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Inequalities' Impacts: State of the Art Review

Brian Burgoon (), Bea Cantillon (), Giacomo Corneo, Marloes Graaf-zijl (), Tony Fahey (), Daniel Horn (), Bram Lancee (), Virginia Maestri, Ive Marx, Abigail Mcknight (), Márton Medgyesi (), Elena Meschi (), Michelle Norris (), Brian Nolan (), Veruska Oppedisano (), Olivier Pintelon (), Wiemer Salverda, Francesco Scervini (), Herman van de Werfhorst, N. Van Mechelen, Tim Rie, G. Verbist, Christopher Whelan () and Nessa Winston ()
Additional contact information
Bea Cantillon: Departement Sociale Wetenschappen, Universiteit van Antwerpen, Centrum voor Sociaal Beleid Herman Deleeck,
Marloes Graaf-zijl: Sector 3 Groei, Kennis en Structuur, Centraal Planbureau,
Bram Lancee: Research unit Migration, Integration, Transnationalization, Social Science Research Center Berlin (WZB),
Abigail Mcknight: London School of Economics, Centre for Analysis of Social Exclusion
Michelle Norris: Extension at the Champaign Center, University of Illinois,
Tim Rie: Centrum voor Sociaal Beleid Herman Deleeck, Universiteit Antwerpen,

GINI Discussion Papers from AIAS, Amsterdam Institute for Advanced Labour Studies

Abstract: By way of introduction This report provides the fi rm foundation for anchoring the research that will be performed by the GINI project. It subsequently considers the fi elds covered by each of the main work packages: ● inequalities of income, wealth and education, ● social impacts, ● political and cultural impacts, and ● policy effects on and of inequality. Though extensive this review does not pretend to be exhaustive. The review may be “light” in some respects and can be expanded when the analysis evolves. In each of the four fi elds a signifi cant number of discussion papers will be produced, in total well over 100. These will add to the state of the art while also covering new round and generating results that will be incorporated in the Analysis Reports to be prepared for the work packages. In that sense, the current review provides the starting point. At the same time, the existing body of knowledge is broader or deeper depending on the particular fi eld and its tradition of research. The very motivation of GINI’s focused study of the impacts of inequalities is that a systematic study is lacking and relatively little is known about those impacts. This also holds for the complex collection of, the effects that inequality can have on policy making and the contributions that policies can make to mitigating inequalities but also to enhancing them. By contrast, analyses of inequality itself are many, not least because there is a wide array of inequalities; inequalities have become more easily studied comparatively and much of that analysis has a signifi cant descriptive fl avour that includes an extensive discussion of measurement issues. @GINI hopes to go beyond that and cover the impacts of inequalities at the same time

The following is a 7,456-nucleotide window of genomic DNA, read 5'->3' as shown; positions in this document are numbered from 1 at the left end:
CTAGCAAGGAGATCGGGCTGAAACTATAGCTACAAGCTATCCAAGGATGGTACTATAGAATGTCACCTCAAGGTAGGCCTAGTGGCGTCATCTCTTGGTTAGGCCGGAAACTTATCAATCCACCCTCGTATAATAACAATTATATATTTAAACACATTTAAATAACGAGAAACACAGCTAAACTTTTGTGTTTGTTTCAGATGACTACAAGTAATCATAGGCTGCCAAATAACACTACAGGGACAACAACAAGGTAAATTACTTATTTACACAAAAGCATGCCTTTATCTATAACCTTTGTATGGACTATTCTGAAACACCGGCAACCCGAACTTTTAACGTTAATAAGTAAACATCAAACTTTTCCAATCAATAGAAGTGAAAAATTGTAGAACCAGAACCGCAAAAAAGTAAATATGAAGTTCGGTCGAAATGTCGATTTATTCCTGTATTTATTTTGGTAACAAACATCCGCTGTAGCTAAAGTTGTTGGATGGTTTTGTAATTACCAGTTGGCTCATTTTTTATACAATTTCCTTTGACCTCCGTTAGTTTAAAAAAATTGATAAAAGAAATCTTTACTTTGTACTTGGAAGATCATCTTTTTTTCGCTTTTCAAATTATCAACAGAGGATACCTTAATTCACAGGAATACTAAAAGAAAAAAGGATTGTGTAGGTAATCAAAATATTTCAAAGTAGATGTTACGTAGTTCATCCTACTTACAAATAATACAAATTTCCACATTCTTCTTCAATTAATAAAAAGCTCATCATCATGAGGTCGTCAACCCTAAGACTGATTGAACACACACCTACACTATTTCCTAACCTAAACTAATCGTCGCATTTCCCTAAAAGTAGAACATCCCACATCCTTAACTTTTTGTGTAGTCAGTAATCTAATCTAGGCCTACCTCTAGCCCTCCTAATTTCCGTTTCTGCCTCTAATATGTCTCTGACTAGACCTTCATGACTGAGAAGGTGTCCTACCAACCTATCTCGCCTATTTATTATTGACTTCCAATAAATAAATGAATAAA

Date: 2011-04
New Economics Papers: this item is included in nep-cis and nep-his
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